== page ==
As the football season gets underway, so does the outpouring of lists, as sports commentators, radio hosts, and pundits offer their takes on who ranks where in every category imaginable. Paolantonio's spin on list-making is to assess the most overrated and underrated teams and players in various categories from Super Bowl teams to tight ends. Naturally, it's the overrated picks that will fire up the most heated responses: Are the 1985 Chicago Bears truly the most overrated Super Bowl team? Don't make that claim in a Chicago sports bar. Fans across the country will enjoy debating both overs and unders (Is Deion Sanders underrated as a defensive back?), and of course, that's the whole point. Each category lists a single most overrated and underrated entry and a few runners-up for each. Witty postscripts to many sections show Paolantonio second-guessing his own choices or commenting on the potential for certain picks to generate controversy. This little gem offers something for every football fan. Wilkens, Mary Frances
From the Inside Flap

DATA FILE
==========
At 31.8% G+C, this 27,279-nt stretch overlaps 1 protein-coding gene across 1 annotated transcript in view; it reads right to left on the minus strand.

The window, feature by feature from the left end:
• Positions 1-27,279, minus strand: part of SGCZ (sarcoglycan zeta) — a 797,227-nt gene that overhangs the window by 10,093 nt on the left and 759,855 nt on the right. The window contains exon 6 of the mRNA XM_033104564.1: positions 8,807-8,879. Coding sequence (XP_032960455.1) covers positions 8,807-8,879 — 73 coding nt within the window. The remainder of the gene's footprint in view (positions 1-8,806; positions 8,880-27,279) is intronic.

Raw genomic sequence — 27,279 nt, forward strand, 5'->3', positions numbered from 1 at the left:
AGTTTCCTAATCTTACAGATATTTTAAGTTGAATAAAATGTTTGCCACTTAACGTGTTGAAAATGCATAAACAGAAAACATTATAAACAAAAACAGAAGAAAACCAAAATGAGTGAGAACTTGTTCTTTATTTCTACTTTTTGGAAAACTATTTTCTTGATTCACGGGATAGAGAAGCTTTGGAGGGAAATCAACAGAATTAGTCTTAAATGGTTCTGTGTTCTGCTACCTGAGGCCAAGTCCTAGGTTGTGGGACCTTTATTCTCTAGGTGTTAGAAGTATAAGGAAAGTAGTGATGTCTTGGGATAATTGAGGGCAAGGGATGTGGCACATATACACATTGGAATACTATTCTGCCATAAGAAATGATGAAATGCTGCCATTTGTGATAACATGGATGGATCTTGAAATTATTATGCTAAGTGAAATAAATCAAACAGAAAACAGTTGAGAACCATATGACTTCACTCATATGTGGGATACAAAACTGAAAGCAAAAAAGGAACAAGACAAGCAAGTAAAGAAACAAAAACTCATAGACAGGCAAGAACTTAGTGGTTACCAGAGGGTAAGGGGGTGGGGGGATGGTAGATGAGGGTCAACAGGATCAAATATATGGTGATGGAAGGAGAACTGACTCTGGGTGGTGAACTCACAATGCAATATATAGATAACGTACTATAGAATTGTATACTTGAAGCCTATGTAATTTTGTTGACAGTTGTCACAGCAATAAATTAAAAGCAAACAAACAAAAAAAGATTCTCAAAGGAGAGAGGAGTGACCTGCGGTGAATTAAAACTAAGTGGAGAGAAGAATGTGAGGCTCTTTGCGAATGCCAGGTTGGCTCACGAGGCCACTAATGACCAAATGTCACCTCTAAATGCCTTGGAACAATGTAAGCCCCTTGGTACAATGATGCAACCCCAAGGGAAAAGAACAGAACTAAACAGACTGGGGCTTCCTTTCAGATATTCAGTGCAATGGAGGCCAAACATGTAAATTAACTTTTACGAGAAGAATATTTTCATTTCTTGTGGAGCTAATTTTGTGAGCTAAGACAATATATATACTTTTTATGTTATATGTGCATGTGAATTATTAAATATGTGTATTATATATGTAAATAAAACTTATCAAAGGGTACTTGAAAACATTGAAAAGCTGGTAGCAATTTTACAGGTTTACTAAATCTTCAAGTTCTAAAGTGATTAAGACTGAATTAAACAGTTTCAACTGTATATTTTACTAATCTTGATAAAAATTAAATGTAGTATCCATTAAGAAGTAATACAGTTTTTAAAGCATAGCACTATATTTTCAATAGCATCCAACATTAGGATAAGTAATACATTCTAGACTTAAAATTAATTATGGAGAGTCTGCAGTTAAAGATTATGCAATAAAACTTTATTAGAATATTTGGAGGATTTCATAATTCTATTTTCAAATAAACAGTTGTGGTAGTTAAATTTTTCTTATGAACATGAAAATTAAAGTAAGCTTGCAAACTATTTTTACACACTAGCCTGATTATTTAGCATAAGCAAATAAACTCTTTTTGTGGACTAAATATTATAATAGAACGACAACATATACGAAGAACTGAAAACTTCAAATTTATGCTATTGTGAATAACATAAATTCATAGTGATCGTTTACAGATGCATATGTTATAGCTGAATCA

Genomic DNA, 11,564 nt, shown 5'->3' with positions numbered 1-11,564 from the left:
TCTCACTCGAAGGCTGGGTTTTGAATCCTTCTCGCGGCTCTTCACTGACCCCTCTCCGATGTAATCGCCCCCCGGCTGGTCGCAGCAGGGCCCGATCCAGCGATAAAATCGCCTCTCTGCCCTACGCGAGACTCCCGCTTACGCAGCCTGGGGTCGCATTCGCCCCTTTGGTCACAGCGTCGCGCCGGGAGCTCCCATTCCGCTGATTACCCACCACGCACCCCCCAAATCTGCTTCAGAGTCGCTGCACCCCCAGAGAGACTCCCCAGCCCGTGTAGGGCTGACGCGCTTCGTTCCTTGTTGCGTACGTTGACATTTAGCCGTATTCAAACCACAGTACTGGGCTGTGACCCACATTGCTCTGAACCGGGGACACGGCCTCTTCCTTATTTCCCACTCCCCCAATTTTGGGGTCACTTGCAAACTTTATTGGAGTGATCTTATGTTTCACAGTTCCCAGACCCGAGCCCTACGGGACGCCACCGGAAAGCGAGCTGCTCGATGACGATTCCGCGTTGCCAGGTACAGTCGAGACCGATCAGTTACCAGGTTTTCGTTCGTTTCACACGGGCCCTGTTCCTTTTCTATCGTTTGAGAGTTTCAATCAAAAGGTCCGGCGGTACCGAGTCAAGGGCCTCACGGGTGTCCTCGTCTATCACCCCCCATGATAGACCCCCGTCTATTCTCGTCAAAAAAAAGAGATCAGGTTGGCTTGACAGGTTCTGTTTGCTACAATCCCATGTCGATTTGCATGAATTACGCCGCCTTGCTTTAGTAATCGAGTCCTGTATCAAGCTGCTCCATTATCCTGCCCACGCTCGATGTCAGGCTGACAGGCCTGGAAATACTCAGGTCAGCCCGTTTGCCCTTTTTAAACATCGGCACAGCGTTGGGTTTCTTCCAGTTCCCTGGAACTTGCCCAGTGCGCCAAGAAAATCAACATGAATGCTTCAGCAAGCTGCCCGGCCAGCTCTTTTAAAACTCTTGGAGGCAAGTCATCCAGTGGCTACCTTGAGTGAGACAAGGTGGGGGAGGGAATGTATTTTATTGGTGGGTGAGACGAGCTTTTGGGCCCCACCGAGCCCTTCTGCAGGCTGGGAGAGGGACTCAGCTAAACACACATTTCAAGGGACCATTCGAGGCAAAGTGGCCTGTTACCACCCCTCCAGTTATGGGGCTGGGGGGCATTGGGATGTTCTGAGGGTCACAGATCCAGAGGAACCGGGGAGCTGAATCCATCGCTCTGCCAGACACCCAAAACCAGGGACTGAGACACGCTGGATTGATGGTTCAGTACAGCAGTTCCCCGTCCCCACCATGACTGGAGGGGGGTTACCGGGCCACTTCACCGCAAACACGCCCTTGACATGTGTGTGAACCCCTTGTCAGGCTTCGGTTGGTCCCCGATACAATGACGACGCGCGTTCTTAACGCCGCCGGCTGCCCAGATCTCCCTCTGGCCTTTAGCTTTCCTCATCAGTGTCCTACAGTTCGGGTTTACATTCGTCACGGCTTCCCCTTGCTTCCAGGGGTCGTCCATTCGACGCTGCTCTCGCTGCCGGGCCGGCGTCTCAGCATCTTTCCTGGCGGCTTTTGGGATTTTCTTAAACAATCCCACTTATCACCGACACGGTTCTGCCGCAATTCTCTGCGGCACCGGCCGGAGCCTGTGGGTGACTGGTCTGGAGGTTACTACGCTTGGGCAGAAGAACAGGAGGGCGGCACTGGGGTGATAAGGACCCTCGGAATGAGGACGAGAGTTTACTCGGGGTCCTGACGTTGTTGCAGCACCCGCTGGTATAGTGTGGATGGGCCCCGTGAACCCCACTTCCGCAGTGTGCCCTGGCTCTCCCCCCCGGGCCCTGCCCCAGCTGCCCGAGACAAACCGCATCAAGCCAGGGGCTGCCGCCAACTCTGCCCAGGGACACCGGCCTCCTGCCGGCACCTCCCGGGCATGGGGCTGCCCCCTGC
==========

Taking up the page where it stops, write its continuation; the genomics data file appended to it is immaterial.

When the New England Patriots pulled the shocking draft-day trade for Randy Moss, they got one of the most overrated wide receivers in NFL history. Yes, that's right--overrated. The record-setting 1985 Chicago Bears, one of the most celebrated collections of superstars and oddballs in all of American sports, is one of the most overrated Super Bowl teams of all time. The worst Super Bowl ever? That would be Super Bowl XLI, played in rain-soaked Miami in February 2007. Welcome to The Paolantonio Report. Enter at your own risk. Written by award-winning writer and broadcaster Sal Paolantonio--a national correspondent at ESPN who covers pro football for SportsCenter and Sunday and Monday NFL Countdown--The Paolantonio Report is guaranteed to challenge some of your long-held beliefs about America's most popular game. In collaboration with award-winning writer Reuben Frank, who appears regularly on SI.com, Paolantonio pulls back the curtain to reveal a new perspective on the most over-hyped aspects of the greatest sports empire on the planet. In this book, nothing is sacred. Read the tale of two quarterbacks-- one a Hall of Famer who is the eternal poster child for the modern game, the other who will be enshrined in Canton soon after retirement. Both have been outrageously deified and vastly overrated. You want blasphemy? It's here. Len Dawson is compared to Joe Montana. Michael Vick to Brett Favre. Maybe Marv Levy shouldn't be in the Hall of Fame. Certainly not Dan Fouts. And why not Bob Hayes? This is Monday Morning Quarterbacking: Extreme Edition. But much more. You want unique insight? It's here. It was an often-overlooked interception return for a touchdown by a defensive end that kick-started a pro football renaissance in New York in the 1980s. Why did the Minnesota Vikings lose all those Super Bowls with all that talent? Tom Brady didn't start the championship dynasty in New England--a field goal did. You want a fresh look at certain indelible, cinematic moments in NFL history? That's here, too. Dwight Clark's "Catch": it's overrated and misnamed. And don't blame Scott Norwood for losing Super Bowl XXV; it wasn't his fault. One of the most underrated and overlooked moments in NFL history? The day Vince Lombardi was allowed to leave the team he always wanted to coach in the town he truly loved. The Paolantonio Report includes chapters analyzing the most underrated and overrated quarterbacks, receivers, running backs, defensive backs, defensive linemen, offensive linemen, linebackers, and specialists. There are also chapters about the most underrated and overrated coaches, teams, offensive and defensive units, Hall of Famers, and Super Bowls. The Paolantonio Report considers decades of stats, trends, and historical data. And fantasy football freaks, don't put this book back on the shelf. There is plenty of statistical analysis here to keep you engaged and, hopefully, outraged. The Paolantonio Report is certain to start many arguments and settle many more. Let the debate begin.
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